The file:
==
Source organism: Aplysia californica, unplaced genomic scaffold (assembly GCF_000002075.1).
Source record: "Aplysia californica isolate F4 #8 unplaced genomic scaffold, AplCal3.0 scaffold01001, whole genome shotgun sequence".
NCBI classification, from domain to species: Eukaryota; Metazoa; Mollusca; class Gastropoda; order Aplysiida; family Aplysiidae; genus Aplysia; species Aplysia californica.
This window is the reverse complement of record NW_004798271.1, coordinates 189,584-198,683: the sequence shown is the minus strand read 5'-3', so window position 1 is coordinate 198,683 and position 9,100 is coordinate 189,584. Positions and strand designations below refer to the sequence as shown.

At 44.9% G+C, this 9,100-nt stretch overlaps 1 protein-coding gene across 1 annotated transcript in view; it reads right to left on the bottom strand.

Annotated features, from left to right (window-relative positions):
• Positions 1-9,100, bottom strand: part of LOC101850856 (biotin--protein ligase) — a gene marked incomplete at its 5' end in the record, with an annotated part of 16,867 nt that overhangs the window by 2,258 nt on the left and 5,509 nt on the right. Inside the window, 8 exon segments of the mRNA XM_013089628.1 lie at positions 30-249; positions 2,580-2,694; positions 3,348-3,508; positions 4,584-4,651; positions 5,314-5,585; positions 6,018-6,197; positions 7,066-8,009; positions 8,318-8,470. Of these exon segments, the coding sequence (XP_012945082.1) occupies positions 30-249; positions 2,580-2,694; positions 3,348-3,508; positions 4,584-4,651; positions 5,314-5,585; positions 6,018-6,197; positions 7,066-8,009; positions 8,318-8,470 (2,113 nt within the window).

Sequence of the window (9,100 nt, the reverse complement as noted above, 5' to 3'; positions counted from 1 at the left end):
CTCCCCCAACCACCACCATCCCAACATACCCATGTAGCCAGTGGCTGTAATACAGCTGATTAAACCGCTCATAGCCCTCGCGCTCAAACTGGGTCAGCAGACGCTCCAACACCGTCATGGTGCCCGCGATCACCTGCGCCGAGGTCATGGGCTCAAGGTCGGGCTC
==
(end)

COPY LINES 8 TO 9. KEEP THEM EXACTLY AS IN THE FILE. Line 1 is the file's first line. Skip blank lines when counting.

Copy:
Sequence of the window (9,100 nt, the reverse complement as noted above, 5' to 3'; positions counted from 1 at the left end):
CTCCCCCAACCACCACCATCCCAACATACCCATGTAGCCAGTGGCTGTAATACAGCTGATTAAACCGCTCATAGCCCTCGCGCTCAAACTGGGTCAGCAGACGCTCCAACACCGTCATGGTGCCCGCGATCACCTGCGCCGAGGTCATGGGCTCAAGGTCGGGCTC